This is the cut flower garden so there would always be
flowers in the house.

While the flowers were not in full bloom yet, the beautiful and peaceful solitude of these gardens is already evident.

When our bus pulled into the Clermont parking lot, a couple was unloading their horse van.  The grounds, riding and hiking trails are open to the public.  The riders were just back from their ride several hours later when we were about to leave.  Sweet.

Montgomery Place, Hudson Valley, NY
Montgomery Place was occupied well into the 20th century.
Unfortunately they were doing some tree pruning while we were there.
Notice the "porch" on the side.
The second home we visited was built by Livingston’s daughter, Janet Livingston Montgomery in 1804.  She was the widow of Richard Montgomery who was killed in the Battle of Quebec, one of the first battles of the Revolutionary War.  She named the home Chateau de Montgomery.  As she had no direct heirs, the house passed from relative to relative.  It was added to the National Registry of Historic Places in 1975 and given by the Delafield family, the last of the descendants to live in the house, to what is now Historic Hudson Valley in 1986.  The home was opened to the public in 1988.

Why did the Delafields give up on the house?  It was too rough despite the indoor plumbing, telephone, etc.  Getting water to the house was a challenge.  The house simply could not be truly brought up to the times. 

There is what I’ll call a porch, though that’s an understatement.  It's beautiful and a work of art in itself.  This type of outdoor seating area was unique in its day, and it is thought  that it might be America's first outdoor area designed specifically for seating.   The woodwork is magnificent.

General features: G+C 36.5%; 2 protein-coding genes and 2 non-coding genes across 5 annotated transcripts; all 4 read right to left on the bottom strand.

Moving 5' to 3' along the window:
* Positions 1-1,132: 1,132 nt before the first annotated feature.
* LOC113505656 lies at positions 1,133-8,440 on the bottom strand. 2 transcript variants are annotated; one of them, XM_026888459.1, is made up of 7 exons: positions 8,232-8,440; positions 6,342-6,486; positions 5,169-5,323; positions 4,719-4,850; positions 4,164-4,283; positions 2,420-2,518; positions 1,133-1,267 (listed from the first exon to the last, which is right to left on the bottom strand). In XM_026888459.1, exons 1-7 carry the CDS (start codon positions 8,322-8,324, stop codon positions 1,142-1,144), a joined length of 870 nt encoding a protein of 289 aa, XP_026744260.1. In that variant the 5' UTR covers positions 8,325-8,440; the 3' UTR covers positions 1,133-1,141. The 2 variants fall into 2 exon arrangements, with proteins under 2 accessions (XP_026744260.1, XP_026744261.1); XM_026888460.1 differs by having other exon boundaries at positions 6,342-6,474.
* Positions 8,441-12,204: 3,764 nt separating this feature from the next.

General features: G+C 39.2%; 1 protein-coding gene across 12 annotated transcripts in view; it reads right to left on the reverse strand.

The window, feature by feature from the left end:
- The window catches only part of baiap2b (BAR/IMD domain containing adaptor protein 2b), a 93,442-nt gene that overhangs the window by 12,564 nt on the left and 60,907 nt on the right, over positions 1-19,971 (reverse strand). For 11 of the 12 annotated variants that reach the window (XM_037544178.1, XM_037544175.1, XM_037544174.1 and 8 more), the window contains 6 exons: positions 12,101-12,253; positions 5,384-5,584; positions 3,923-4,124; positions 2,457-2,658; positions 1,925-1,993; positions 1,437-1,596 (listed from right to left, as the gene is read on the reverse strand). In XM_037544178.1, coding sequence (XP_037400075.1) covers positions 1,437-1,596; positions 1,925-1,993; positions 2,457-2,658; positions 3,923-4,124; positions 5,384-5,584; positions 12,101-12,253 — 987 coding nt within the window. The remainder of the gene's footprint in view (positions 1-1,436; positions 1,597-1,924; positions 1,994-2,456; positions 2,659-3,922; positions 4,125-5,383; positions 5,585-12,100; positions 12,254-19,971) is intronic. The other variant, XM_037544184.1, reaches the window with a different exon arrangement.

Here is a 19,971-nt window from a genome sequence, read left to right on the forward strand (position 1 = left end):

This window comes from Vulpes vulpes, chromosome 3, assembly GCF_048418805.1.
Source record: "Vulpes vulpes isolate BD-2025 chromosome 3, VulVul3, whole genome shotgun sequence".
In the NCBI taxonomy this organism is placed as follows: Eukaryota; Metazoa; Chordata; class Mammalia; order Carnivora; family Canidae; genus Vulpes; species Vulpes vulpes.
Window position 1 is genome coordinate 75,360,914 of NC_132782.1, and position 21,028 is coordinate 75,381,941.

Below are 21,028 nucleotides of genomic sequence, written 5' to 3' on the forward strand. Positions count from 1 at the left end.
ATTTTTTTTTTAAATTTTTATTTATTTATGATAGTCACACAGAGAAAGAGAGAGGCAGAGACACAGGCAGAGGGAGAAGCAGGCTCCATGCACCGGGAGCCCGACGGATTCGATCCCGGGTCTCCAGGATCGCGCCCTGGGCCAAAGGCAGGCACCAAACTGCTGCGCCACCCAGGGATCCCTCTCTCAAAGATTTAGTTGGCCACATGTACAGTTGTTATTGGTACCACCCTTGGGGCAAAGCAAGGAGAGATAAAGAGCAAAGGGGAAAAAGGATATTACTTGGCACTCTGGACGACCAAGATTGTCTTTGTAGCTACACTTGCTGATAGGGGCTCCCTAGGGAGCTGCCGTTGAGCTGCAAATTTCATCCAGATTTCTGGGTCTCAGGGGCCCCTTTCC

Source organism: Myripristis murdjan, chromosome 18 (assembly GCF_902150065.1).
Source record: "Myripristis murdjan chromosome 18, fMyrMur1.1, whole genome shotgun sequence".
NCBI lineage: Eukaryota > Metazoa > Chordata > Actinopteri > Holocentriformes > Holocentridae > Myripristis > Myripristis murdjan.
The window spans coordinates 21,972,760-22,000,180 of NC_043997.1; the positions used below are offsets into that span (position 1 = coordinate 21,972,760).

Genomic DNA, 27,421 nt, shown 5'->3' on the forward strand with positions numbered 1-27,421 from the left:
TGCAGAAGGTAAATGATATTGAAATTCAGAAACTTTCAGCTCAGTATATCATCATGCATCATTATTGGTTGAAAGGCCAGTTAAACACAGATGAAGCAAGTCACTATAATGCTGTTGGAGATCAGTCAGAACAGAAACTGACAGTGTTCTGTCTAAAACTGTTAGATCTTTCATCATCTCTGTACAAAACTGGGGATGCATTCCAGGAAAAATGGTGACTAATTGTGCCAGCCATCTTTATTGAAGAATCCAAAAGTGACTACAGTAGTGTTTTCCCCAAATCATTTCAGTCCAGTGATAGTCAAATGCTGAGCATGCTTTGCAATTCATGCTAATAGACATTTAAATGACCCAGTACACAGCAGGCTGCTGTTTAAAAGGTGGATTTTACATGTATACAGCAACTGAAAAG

Montgomery Place, Hudson Valley, NY

Montgomery Place, Hudson Valley, NY

Both Clermont and Montgomery place have portraits of President Andrew Jackson hanging on the walls, gifts in commemoration of the work the Livingston family did for his administration.

The views of the river and the Catskills are breathtaking.  The gardens were not in full bloom yet, but there were flowers.  This is where I also met the cicadas and heard their beating wings filling the air with their thrum.
Montgomery Place, Hudson Valley, NY
From the back of Montgomery Place toward the Hudson

Montgomery Place, Hudson Valley, NY
This is the rest of that view!

Montgomery Place, Hudson Valley, NY
One garden at Montgomery House

Montgomery Place, Hudson Valley, NY
Imagine this walkway when all is in bloom.

Whether you visit to tour the homes or the gardens or to walk the trails and take in the views, you will thoroughly enjoy your visit to Clermont and Montgomery Place.  Historic Hudson is attempting to revive Montgomery Place as a working farm, and in the fall, produce and apples are available for sale.  Trust me in this.  These are two places worth visiting.  Come here on your own.

Photography is not allowed inside the homes, but you will be awed by the interesting painting and antiques as well as the knowledgeable guides who take you through the family's quarters.

This tour was sponsored by the Haverstraw King’s Daughters Public Library in Garnerville, New York.  Karen Romaner who arranges programs is a dynamo, and each tour I’ve taken through that library has been excellent. 

Trust me also.  Get on Justin’s email list and try to take a tour with him.  You will be richer for it.

Every Friday Justin presents a free tour of Grand Central Station sponsored by the Grand Central Partnership.   Meet in the sculpture court at 120 Park Avenue (south east corner of East 42nd Street) across the street from Grand Central at 12:30 on Friday afternoon. For more information call 212-697-1245.